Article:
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In Defense of Lena Dunham

18 Sep

Lena Dunham The New York Times Magazine Cover

Despite what you may think about the uppity characters depicted on Girls, the suave styling of her childhood home, or the banality of her plotlines, there’s no denying that Lena Dunham is different. After Tiny Furniture gained accolades and Girls launched on HBO, the general tendency was to try and examine these works as encapsulations of “our generation”. Were the experiences depicted accurate? Where they socially informed? Did they help our image or hurt it?

The skepticism was immediate and rampant. It seemed that no one had attempted to capture or speak to the state of millennial affairs from within, and people were surprisingly sensitive to the material.

People dismissed Dunham’s work for its whiteness, its affluence, and its superficiality. The concept of Dunham as talented artist was constantly challenged by the suggestion that she was privileged. This meant her success was inherited, not earned.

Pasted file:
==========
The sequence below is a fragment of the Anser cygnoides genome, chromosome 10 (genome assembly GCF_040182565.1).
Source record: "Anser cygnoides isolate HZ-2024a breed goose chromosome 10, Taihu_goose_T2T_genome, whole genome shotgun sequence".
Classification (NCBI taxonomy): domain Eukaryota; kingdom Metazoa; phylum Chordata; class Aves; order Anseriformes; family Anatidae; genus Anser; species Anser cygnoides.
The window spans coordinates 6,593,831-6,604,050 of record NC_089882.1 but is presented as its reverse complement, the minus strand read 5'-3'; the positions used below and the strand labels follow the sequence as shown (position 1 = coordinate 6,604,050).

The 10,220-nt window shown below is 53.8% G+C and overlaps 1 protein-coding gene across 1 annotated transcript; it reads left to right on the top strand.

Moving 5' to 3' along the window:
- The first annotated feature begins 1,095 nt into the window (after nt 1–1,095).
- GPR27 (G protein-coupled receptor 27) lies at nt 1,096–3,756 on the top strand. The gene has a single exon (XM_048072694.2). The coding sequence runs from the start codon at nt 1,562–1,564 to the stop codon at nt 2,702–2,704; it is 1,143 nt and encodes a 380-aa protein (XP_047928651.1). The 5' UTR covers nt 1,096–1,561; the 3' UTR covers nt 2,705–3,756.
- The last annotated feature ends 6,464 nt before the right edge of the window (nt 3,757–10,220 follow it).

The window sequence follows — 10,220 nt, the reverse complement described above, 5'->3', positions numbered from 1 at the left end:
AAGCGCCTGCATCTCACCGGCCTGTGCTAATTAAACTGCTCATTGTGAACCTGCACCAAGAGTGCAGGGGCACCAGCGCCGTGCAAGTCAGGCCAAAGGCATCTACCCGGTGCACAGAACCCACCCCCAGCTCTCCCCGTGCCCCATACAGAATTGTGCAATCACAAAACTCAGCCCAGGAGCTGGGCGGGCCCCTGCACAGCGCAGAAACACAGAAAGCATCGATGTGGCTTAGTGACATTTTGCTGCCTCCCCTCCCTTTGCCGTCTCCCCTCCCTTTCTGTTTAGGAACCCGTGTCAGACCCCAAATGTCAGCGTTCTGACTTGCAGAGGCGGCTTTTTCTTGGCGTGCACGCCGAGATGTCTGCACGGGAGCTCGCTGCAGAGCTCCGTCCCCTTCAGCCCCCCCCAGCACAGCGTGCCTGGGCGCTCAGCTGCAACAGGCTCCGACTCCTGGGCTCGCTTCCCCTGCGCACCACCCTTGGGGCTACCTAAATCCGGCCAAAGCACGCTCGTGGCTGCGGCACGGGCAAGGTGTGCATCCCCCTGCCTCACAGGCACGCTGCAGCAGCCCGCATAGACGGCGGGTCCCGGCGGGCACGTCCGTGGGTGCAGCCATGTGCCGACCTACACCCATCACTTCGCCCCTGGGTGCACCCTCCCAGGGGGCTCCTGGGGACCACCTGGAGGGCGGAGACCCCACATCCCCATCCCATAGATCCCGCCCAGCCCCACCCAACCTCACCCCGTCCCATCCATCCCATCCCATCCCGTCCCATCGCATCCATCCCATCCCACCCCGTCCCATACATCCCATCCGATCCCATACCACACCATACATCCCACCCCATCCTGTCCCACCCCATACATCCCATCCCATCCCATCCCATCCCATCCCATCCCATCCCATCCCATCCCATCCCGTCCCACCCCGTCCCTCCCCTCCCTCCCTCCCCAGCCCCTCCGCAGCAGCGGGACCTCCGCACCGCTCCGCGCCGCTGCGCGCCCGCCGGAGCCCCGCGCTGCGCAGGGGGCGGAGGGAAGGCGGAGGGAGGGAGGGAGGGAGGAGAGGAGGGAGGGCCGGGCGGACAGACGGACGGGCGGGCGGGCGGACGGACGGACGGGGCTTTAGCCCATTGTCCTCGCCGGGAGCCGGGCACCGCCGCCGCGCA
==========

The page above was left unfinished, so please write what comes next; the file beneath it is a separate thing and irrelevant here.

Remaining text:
Why were we so obsessed with proving her phony?

A lack of female-centered narratives was partially to blame for the heightened attention Girls received. Womankind was hungry for representation. However, that didn’t mean we would welcome just anyone with open arms. Although it’s hard to say exactly how, I think it’s safe to assume that the reaction would have been different if Dunham were a man.

A subject often considered too lowbrow for discussion, yet which serves as the origin of much criticism is Dunham’s nudity.



In television and movies, nude and/or sex scenes are reserved for the physically “attractive”. Whether or not you fall within this lot is determined by a set of requirements that’s especially rigorous for women. Dunham doesn’t fit the mold, and it’s her uncompromising confidence, despite her difference, that I find most inspiring about her. She’s intelligent, she’s interesting, and she’s ignoring boundaries at no small risk to her popularity or self-esteem.